P-800 Oniks

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Yakhont/Onyx missile
Yakhont/Onyx missile at MAKS Airshow in Zhukovskiy, 1997.
Type anti-ship cruise missile
Place of origin Soviet Union
Service history
In service 2002–present[1]
Used by See Operators
Production history
Manufacturer NPO Mashinostroyeniya
Weight 3,000 kg (6,614 lb)
Length 8.9 m (29.2 ft)
Diameter 0.7 m (2.3 ft)
Warhead 250 kg (551 lb)

Engine Ramjet using kerosene liquid fuel
Wingspan 1.7 m (5.6 ft)

Oniks (version for Russia): 600km (max range)[2]

Yakhont (export version): 120 to 300 km (74.6 to 186.4 mi) depending on altitude
Flight altitude 10 meters or higher
Speed Mach 2.5
midcourse inertial guidance, active radar homing-passive radar seeker head
coastal installations, naval ship, Fixed-wing aircraft

The P-800 Oniks (Russian: П-800 Оникс; English: Onyx), also known in export markets as Yakhont (Russian: Яхонт; English: ruby), is a Russian/Soviet supersonic anti-ship cruise missile developed by NPO Mashinostroyeniya as a ramjet version of P-80 Zubr. Its GRAU designation is 3M55. Development officially started in 1983, and by 2001 allowed the launch of the missile from land, sea, air and submarine. The missile has the NATO reporting codename SS-N-26 "Strobile". It is reportedly a replacement for the P-270 Moskit, but possibly also for the P-700 Granit. The P-800 was reportedly used as the basis for the joint Russian-Indian supersonic missile BrahMos.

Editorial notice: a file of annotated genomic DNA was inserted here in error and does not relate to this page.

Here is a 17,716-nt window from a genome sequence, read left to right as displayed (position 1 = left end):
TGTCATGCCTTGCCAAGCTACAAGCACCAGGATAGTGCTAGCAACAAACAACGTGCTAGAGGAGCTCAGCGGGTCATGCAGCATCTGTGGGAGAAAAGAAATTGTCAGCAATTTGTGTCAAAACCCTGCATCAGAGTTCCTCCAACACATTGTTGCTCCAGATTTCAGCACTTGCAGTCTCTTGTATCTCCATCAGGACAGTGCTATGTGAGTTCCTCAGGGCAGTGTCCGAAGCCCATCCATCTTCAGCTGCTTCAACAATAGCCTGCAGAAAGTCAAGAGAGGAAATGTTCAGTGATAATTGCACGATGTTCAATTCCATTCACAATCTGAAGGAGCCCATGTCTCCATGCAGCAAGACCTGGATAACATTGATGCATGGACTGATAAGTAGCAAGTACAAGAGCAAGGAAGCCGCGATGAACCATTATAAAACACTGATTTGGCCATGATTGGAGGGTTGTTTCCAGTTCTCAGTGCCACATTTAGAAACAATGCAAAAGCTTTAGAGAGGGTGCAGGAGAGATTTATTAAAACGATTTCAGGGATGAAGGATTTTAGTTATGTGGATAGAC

The missile is carried in flight by aerodynamic lift. The solid-propellant booster is located in the ramjet's combustion chamber and is ejected by the airflow after it has burned out.

Standard batteries of the K-300 Bastion-P (Бастион-П-Подвижный):

  • 4 self-propelled launchers K-340P with 2 missiles "Yakhont" (crew of 3 persons)
  • 1–2 Command and Control vehicles (ASBU) PBRK (crew of 5 persons)
  • 1 security alert car (MOBD)
  • 4 Transportation and loading vehicles (TLV K342P)


Over-the-horizon firing range, full autonomy of combat use ("fire and forget"), a set of flexible ("low", "high-low") trajectories, high supersonic speed on all phases of flight, full harmonization for a wide range of platforms (surface ships of all major classes, submarines and land-based launchers), low profile flight (sea-skimming), possible use of the missile in electronic countermeasures environment and under enemy fire.

Operational history[edit]


In 2010 Sergei Prikhodko, senior adviser to the Russian President, has said that Russia intends to deliver P-800 to Syria based on the contracts signed in 2007.[3][4] Syria received 2 Bastion missile systems with 36 missiles each (72 in total).[5] The missiles' test was broadcast by Syrian state TV.[6]

In May 2013, Russia continued the contract delivery to the Syrian government of Bashar al-Assad supplying missiles with an advanced radar to make them more effective to counter any future foreign military invasion.[7][8] The warehouse containing the Bastion Missile was destroyed in an Israeli air strike on Latakia on 5 July 2013, but US intelligence analysts believe that some missiles had been removed before the attack.[9]